An excessive vaulting of the PC-PIOL can lead to pigmentary dispersion or angle closure.7,28–30 In our study, we came across one case of oversized PC-PIOL that led to its explantation. On the other hand, we have observed a progressive reduction in PC-PIOL vaulting similar to that previously reported in the literature, which could be due to a continuous thickening of the crystalline lens.31,32 However, we did not find a significant correlation between lower vaulting values and the incidence of clinically relevant cataracts, which is in agreement with the findings of other authors.7,29 We are aware that this lack of statistical significance can be due to an insufficient statistical power, taking into account the small number of eyes that developed clinically relevant lens opacity.
Of the other seven variables analyzed in our study group, only the choice of ICL model was significantly correlated with the cataract incidence rate. In this sense, higher rates were found among the V3 model wearers, as had already been reported in previous studies.7,33 In fact, changes in the design were made to the V3 model to reduce the incidence rate of that pathology, leading to the launch of the ICL V4 model. Recent improvements in the design of the ICL PC-PIOL include a hole in the central area of the optic with the aim of facilitating the circulation of aqueous humor between the PC-PIOL and the lens.8 Nine of the 20 eyes diagnosed as having clinically relevant cataracts did not undergo bilensectomy because of the patient’s choice or because retinal alterations were considered to cause the majority of the visual defect.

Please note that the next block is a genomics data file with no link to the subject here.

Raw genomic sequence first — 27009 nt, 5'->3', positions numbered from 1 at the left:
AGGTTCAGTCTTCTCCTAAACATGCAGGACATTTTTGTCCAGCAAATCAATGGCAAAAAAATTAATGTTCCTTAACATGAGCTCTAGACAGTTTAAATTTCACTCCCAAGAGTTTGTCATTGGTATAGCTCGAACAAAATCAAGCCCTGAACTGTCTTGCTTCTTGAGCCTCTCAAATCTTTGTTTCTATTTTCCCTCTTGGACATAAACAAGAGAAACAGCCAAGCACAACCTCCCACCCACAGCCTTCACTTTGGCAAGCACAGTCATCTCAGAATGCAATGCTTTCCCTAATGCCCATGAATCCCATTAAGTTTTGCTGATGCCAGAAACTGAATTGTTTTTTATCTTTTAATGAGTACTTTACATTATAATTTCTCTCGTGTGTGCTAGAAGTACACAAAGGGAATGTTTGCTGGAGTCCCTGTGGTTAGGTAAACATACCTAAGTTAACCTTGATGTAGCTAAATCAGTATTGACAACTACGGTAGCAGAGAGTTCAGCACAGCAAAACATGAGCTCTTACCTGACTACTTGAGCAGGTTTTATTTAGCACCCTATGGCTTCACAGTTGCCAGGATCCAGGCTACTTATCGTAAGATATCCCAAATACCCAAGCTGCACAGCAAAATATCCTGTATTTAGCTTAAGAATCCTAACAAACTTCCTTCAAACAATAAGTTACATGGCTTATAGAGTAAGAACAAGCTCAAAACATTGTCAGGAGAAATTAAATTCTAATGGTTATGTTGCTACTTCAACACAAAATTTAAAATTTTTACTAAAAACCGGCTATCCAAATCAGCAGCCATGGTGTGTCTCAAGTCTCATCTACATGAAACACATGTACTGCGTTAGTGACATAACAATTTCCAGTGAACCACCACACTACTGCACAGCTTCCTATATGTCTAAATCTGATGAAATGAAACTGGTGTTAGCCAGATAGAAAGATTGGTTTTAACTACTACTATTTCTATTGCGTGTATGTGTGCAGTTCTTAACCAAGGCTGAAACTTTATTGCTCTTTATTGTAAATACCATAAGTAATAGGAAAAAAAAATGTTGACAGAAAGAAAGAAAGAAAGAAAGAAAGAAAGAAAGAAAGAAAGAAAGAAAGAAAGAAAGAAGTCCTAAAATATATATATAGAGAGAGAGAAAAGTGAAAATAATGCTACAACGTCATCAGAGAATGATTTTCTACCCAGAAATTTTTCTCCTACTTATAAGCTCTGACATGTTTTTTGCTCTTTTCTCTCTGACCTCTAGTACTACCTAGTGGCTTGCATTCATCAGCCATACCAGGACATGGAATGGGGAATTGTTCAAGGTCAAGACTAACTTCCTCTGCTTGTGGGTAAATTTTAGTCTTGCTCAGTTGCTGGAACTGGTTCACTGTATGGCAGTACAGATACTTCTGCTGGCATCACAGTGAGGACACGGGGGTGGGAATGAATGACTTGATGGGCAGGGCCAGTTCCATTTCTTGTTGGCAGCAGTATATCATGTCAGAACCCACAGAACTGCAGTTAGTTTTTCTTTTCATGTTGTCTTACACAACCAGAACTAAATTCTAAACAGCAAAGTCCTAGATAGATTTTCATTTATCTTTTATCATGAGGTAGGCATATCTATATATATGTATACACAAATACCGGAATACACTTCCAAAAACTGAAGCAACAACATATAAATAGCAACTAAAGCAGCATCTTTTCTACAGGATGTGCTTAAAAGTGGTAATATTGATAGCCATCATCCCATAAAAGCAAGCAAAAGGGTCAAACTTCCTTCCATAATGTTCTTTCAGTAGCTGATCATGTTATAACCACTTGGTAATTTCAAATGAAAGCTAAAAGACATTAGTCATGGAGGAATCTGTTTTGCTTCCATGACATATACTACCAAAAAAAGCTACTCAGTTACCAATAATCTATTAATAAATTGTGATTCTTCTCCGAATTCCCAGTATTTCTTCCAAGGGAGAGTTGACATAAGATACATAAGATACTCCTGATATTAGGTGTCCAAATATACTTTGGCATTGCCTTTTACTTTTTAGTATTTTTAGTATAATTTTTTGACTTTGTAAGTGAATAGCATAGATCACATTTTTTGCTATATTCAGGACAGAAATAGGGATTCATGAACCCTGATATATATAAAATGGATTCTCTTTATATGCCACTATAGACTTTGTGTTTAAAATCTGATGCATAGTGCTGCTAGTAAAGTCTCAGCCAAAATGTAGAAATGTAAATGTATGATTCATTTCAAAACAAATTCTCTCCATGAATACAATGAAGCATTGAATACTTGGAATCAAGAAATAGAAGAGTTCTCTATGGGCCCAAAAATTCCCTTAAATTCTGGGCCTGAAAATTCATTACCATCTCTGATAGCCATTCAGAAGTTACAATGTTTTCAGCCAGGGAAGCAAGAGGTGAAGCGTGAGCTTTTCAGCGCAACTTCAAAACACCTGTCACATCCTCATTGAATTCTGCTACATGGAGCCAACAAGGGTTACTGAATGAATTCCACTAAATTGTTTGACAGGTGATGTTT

Javaloy et al. reported a 10.7% bilensectomy rate during the 12 years of follow-up following the implantation of angle-supported anterior segment PIOLs,20 whereas lower incidence rates have been reported with the use of iris-claw anterior segment PIOLs.24,34 The formation of lens opacities with PC-PIOLs has been commonly linked to surgical trauma or metabolic alterations induced by the proximity of the implant.7,11,12,28,31,32,35 Values ranging from 1.3% to 28% of cataracts have been reported31,32 although in those studies the ICL model of choice, the mean spherical equivalent, the definition of “cataract diagnosis,” and the follow-up period also differ considerably. In a 7-year analysis of the trial for U.S. Food and Drug Administration approval, anterior subcapsular opacities were detected in 6% to 7% of the eyes, although they were considered to be clinically relevant in only 2% of the eyes.30